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Songbirds as sentinels of mercury in terrestrial habitats of eastern North America

Overview of attention for article published in Ecotoxicology, December 2014
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About this Attention Score

  • In the top 25% of all research outputs scored by Altmetric
  • High Attention Score compared to outputs of the same age (81st percentile)
  • High Attention Score compared to outputs of the same age and source (91st percentile)

Mentioned by

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10 tweeters
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1 Facebook page

Citations

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33 Dimensions

Readers on

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58 Mendeley
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Title
Songbirds as sentinels of mercury in terrestrial habitats of eastern North America
Published in
Ecotoxicology, December 2014
DOI 10.1007/s10646-014-1394-4
Pubmed ID
Authors

Allyson K. Jackson, David C. Evers, Evan M. Adams, Daniel A. Cristol, Collin Eagles-Smith, Samuel T. Edmonds, Carrie E. Gray, Bart Hoskins, Oksana P. Lane, Amy Sauer, Timothy Tear

Abstract

Mercury (Hg) is a globally distributed environmental contaminant with a variety of deleterious effects in fish, wildlife, and humans. Breeding songbirds may be useful sentinels for Hg across diverse habitats because they can be effectively sampled, have well-defined and small territories, and can integrate pollutant exposure over time and space. We analyzed blood total Hg concentrations from 8,446 individuals of 102 species of songbirds, sampled on their breeding territories across 161 sites in eastern North America [geometric mean Hg concentration = 0.25 μg/g wet weight (ww), range <0.01-14.60 μg/g ww]. Our records span an important time period-the decade leading up to implementation of the USEPA Mercury and Air Toxics Standards, which will reduce Hg emissions from coal-fired power plants by over 90 %. Mixed-effects modeling indicated that habitat, foraging guild, and age were important predictors of blood Hg concentrations across species and sites. Blood Hg concentrations in adult invertebrate-eating songbirds were consistently higher in wetland habitats (freshwater or estuarine) than upland forests. Generally, adults exhibited higher blood Hg concentrations than juveniles within each habitat type. We used model results to examine species-specific differences in blood Hg concentrations during this time period, identifying potential Hg sentinels in each region and habitat type. Our results present the most comprehensive assessment of blood Hg concentrations in eastern songbirds to date, and thereby provide a valuable framework for designing and evaluating risk assessment schemes using sentinel songbird species in the time after implementation of the new atmospheric Hg standards.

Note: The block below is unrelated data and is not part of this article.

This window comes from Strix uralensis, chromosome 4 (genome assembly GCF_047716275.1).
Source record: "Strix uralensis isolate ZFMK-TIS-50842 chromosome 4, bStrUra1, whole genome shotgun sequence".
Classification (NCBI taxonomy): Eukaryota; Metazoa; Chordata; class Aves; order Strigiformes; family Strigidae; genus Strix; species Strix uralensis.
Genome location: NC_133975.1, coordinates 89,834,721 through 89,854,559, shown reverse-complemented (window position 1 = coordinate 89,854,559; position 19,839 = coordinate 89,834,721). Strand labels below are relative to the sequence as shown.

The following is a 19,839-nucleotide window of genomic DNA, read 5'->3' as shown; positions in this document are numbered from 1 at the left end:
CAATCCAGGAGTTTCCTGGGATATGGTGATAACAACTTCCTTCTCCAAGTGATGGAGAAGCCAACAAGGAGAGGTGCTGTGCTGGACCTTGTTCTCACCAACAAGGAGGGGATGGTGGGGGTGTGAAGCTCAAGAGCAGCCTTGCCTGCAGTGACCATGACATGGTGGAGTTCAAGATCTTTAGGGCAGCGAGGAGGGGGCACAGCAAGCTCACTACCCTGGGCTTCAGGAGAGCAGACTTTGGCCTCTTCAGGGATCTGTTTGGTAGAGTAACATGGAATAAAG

Twitter Demographics

The data shown below were collected from the profiles of 10 tweeters who shared this research output. Click here to find out more about how the information was compiled.

Mendeley readers

The data shown below were compiled from readership statistics for 58 Mendeley readers of this research output. Click here to see the associated Mendeley record.

Geographical breakdown

Country Count As %
United States 2 3%
Poland 1 2%
Unknown 55 95%

Demographic breakdown

Readers by professional status Count As %
Researcher 14 24%
Student > Master 11 19%
Student > Ph. D. Student 9 16%
Student > Bachelor 9 16%
Professor 4 7%
Other 11 19%
Readers by discipline Count As %
Agricultural and Biological Sciences 27 47%
Environmental Science 15 26%
Unspecified 11 19%
Arts and Humanities 1 2%
Pharmacology, Toxicology and Pharmaceutical Science 1 2%
Other 3 5%

Attention Score in Context

This research output has an Altmetric Attention Score of 7. This is our high-level measure of the quality and quantity of online attention that it has received. This Attention Score, as well as the ranking and number of research outputs shown below, was calculated when the research output was last mentioned on 08 March 2016.
All research outputs
#2,045,502
of 12,341,768 outputs
Outputs from Ecotoxicology
#80
of 948 outputs
Outputs of similar age
#48,642
of 270,881 outputs
Outputs of similar age from Ecotoxicology
#7
of 87 outputs
Altmetric has tracked 12,341,768 research outputs across all sources so far. Compared to these this one has done well and is in the 83rd percentile: it's in the top 25% of all research outputs ever tracked by Altmetric.
So far Altmetric has tracked 948 research outputs from this source. They receive a mean Attention Score of 2.7. This one has done particularly well, scoring higher than 91% of its peers.
Older research outputs will score higher simply because they've had more time to accumulate mentions. To account for age we can compare this Altmetric Attention Score to the 270,881 tracked outputs that were published within six weeks on either side of this one in any source. This one has done well, scoring higher than 81% of its contemporaries.
We're also able to compare this research output to 87 others from the same source and published within six weeks on either side of this one. This one has done particularly well, scoring higher than 91% of its contemporaries.